But we’ve always worked it out, he and I. It’s a give and take relationship. I put a little away, and he rewards me. Encourages me. I check on him every day, and he’s always at my side.
Imagine my horror then, when I find myself on trial for greed, selfishness, and of all things murder. And in walks my old friend—bank account—called by the prosecution. He looks particularly plump today. And he should—I put in some hard days at work the last two weeks. And it shows. His waist is swollen, his belly spilling out over his belt.
I’m surprised to see him, but I know he will set the record straight. And then they start questioning him. “Are you Bank Account Number (I’ll leave that part out)?”
“Yes,” he replies.
“Who is your best friend?”
“Eric,” he declares, pointing his finger over the stand at me. I like where this is going.
But then they say, “You are looking awfully…awfully…well fat these days. Why? Don’t you know there are hungry people out there?”
And he says, “Don’t blame me. I tried to tell Eric he needed to give me away, but he wouldn’t listen.”
“You never said that!” I shout, standing in my seat. “Never once.”
“You told me never to talk about it. Said I was too good of a friend. Couldn’t bear to lose me.”
And he’s right. I don’t remember saying it. But the thought of losing my money, piled up in that account, my old friend, absolutely terrifies me.
I slump down and listen, and everything he says confirms that while he was getting fat on my selfishness, others were hurting, even dying. And I am guilty. My own friend has sold me out.
Like you, though, I realize this is ridiculous. Bank accounts don’t talk, don’t testify in court. But James, here in our text, says:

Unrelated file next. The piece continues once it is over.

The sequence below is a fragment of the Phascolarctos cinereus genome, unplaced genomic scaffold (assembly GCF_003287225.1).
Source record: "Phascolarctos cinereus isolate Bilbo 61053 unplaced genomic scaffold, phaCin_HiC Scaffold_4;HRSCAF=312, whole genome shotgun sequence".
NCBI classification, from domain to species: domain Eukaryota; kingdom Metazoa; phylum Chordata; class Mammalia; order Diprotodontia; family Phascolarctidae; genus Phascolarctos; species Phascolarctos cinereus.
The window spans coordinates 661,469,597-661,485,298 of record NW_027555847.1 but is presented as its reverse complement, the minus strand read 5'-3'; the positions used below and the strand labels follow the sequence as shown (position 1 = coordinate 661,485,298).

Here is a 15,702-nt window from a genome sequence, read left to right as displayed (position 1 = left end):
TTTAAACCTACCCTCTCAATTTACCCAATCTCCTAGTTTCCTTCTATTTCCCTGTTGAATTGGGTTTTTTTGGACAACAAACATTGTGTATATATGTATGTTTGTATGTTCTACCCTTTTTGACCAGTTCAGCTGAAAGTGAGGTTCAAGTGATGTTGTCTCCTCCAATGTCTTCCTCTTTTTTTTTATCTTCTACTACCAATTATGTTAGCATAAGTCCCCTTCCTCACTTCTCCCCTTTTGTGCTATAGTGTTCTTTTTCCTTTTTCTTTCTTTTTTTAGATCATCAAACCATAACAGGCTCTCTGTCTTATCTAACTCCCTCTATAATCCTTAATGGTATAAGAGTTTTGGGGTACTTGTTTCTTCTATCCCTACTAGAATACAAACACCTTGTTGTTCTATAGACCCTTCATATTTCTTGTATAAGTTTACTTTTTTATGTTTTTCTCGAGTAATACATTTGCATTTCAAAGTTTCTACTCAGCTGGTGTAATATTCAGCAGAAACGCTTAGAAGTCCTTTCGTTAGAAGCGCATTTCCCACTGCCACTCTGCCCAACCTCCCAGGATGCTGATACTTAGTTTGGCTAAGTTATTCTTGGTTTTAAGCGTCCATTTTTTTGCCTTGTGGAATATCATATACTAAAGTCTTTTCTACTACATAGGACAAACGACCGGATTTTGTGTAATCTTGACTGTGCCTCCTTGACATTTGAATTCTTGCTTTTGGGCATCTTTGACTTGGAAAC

Your wealth has rotted, and moths have eaten your clothes. Your gold and silver are corroded. Their corrosion will testify against you and eat your flesh like fire. You have hoarded wealth in the last days. Look! The wages you failed to pay the workers who mowed your fields are crying out against you.
Maybe this nightmarish court scene resonates with you. Maybe not.
I suppose I share it with you because I am convinced that churches, and the members in those pews, need to get uncomfortable about their financial wellbeing for the sake of the world.
But to do that, ministers like me need to be willing to get uncomfortable too.
I don’t know what that means exactly. But I know that unless I am willing to wrestle with my own financial security, I won’t be exiled anytime soon.
I wonder what Chrysostom would say about that?
I already know what my bank account will say.
 Justo Gonzalez, The Story of Christianity: Vol 1 (New York: HarperCollins, 1984), 197.
Header image: Reynermedia. The Quest for Change. August 17, 2010. Retrieved from flickr.com. Some rights reserved.
Eric and his wife Lindsey have been at Highland Church in Memphis since 2012. You are likely to find them walking the local Greenline with their sons Noble, Foster, and dachshund Tucker. Eric cares deeply about preaching and social justice. He has a BA in Biblical Text and a Master of Divinity from Abilene Christian University. Eric is a board member for HopeWorks, an organization that provides hope and job training to the chronically unemployed and formerly incarcerated in Memphis.